The Elements Advanced Processing Seminar is Saturday November 11, 2017, at the Hershey Library. Doors open at 9:30 a.m.
When you process an image in Lightroom or Camera Raw you are doing “non-destructive editing.” In Lightroom the “instructions” you are imparting to the file are stored in the database. In ACR they are written to an XMP (eXtensible Metadata Platform) file. In either case, the original raw file is not modified until you export the file.
The best workflow for editing a digital image is to maintain the non-destructive concept throughout the process. This means you will be able to modify, update, or delete any instruction you create to change the way the file looks at any time prior to saving the file out to another format.
The most powerful tools available to you in Photoshop or Elements are selections, layers, masks and blend modes. They are also the most unused tools by many, and changing that will make your image editing improve significantly. The good news is that you already know how to do most of this, and learning the rest is easy. Continue reading “Advanced Elements Processing – Selections, Layers, Masking and Blend Modes.”
Sometimes you have a layer stack that is rather involved, or even just some color modifications that make it difficult to know what layer to make a selection from for the next step. You most likely want a selection from something that represents the current state of the file. How can you do that?
Make a merged visible layer at the top of the stack using the four key shortcut <Ctrl><Alt><Shift>E – [<Cmd><Option><Shift>E] – and use the merged layer to make your selection. The problem is that you have added another pixel layer to the file.That added pixel layer has two downsides. First it increases the size of your file. Second, it renders adjustments below it inaccessible. The solution is really pretty simple. Throw it away.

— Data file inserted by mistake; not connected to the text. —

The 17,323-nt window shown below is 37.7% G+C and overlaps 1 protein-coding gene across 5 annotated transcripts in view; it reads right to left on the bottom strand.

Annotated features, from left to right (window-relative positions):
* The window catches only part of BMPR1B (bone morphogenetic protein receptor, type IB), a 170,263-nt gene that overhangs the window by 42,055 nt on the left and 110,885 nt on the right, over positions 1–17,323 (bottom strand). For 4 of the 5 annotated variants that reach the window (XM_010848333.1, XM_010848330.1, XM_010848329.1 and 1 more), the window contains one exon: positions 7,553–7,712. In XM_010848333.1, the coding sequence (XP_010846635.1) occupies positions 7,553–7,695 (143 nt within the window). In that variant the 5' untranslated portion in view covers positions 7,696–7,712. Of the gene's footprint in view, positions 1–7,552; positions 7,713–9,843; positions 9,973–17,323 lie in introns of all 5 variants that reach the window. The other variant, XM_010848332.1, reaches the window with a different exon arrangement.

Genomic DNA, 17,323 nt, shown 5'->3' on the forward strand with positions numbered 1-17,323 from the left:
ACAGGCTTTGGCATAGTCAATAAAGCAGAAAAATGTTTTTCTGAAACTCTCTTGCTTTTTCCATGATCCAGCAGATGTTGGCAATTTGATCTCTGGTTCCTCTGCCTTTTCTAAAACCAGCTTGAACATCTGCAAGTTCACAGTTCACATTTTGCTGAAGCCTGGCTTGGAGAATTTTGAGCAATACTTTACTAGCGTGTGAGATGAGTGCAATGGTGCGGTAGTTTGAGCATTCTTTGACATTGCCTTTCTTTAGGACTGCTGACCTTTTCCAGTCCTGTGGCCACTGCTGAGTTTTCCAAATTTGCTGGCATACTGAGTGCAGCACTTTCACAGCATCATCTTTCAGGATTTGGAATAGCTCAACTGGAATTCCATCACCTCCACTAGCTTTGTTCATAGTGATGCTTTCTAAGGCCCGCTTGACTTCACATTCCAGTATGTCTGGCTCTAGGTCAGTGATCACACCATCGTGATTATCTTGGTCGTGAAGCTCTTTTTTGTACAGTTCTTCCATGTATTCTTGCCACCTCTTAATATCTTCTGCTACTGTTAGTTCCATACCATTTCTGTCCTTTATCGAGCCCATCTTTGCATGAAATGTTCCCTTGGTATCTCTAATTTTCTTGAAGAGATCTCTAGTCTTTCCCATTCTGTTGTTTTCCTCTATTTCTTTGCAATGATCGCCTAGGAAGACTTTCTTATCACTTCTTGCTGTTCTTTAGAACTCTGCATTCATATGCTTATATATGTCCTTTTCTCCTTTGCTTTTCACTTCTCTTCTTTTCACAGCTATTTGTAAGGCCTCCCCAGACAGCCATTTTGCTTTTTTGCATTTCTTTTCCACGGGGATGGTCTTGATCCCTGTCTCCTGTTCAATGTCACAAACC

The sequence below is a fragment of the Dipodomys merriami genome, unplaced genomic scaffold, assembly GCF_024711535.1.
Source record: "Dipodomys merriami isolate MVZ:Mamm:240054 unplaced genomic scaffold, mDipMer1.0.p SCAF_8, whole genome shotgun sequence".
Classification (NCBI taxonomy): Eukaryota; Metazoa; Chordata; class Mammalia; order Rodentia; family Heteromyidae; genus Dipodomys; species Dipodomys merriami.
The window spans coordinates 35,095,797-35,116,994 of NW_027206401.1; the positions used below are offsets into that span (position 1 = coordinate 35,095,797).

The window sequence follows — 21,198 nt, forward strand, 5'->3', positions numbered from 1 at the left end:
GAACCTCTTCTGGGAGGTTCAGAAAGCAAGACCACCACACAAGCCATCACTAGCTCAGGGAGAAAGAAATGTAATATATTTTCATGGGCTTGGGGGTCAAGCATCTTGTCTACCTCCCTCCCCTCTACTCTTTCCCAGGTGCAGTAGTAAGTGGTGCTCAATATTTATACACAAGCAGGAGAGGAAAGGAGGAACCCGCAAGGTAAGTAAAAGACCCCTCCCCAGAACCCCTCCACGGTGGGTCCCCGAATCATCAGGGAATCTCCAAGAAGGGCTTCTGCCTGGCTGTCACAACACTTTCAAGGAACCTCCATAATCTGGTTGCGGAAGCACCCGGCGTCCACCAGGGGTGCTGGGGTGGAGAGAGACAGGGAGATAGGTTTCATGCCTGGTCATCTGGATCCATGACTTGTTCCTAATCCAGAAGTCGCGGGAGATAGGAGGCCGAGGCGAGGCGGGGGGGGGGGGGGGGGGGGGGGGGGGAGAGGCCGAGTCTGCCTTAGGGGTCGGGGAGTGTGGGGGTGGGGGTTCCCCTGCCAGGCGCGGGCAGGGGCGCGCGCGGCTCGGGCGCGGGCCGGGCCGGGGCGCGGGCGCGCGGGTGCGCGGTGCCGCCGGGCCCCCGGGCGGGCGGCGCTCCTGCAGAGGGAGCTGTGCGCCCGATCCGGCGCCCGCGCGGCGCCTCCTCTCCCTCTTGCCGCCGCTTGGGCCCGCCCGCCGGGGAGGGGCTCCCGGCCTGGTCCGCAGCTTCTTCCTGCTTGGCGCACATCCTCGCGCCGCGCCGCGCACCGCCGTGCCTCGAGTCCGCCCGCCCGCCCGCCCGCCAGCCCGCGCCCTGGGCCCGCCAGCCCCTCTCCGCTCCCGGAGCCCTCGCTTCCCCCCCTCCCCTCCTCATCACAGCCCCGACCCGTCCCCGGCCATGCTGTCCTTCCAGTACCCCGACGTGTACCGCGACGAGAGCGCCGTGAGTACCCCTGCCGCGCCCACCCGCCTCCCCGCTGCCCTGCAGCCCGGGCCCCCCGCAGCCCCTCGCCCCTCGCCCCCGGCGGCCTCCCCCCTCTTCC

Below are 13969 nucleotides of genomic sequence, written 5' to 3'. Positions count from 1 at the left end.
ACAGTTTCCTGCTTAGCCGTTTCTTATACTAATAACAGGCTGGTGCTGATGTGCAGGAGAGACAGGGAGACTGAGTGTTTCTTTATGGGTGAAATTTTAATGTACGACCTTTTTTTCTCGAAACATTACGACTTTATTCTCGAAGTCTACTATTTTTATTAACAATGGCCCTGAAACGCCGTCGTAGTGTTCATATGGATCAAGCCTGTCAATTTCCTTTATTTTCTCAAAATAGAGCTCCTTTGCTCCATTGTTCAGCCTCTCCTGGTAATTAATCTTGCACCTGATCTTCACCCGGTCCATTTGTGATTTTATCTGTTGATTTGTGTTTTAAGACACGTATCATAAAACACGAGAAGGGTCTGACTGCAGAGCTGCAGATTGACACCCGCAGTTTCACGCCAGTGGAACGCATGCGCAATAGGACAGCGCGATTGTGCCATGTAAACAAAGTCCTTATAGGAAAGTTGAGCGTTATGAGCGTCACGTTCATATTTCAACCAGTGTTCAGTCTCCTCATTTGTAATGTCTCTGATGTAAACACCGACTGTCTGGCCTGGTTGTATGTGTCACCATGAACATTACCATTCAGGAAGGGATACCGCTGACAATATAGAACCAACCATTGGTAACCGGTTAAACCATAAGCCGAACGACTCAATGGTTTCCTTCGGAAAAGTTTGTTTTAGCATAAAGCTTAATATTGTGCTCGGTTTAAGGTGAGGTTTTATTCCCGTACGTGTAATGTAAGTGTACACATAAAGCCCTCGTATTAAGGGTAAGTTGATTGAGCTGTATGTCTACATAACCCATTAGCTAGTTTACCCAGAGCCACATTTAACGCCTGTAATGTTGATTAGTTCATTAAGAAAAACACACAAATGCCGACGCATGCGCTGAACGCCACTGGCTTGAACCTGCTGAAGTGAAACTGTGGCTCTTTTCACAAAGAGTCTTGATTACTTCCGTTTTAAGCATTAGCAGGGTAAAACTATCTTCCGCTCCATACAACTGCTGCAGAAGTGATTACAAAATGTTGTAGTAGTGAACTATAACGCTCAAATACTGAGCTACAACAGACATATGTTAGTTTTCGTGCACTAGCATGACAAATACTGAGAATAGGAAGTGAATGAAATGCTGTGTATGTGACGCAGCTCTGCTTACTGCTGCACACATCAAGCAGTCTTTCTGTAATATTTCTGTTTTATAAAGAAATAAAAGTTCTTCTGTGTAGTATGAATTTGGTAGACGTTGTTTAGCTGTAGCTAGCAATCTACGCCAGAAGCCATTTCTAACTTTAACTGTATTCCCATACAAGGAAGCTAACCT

Once you have used the layer to make your selection and added the needed adjustment layer above it the layer has served its purpose. Removing it has no effect on the file visually, it simply eliminates an unnecessary layer full of unwanted pixels.
My practice is to keep pixel layers at the bottom of the stack as much as possible. Retouching on blank layers and other pixel based corrections are also kept at the bottom. This means that color overlays, adjustment layers and such can be stacked on top and remain modifiable. If you are a fan of Smart Objects this may not be an issue for you, but if you work in stacked layers as I do you may need this technique on occasion. If I add a pixel layer in the midst of a stack and it just has to stay there I label it “must keep” or similar and group the layers below it into something that helps me remember what is happening at that level and why.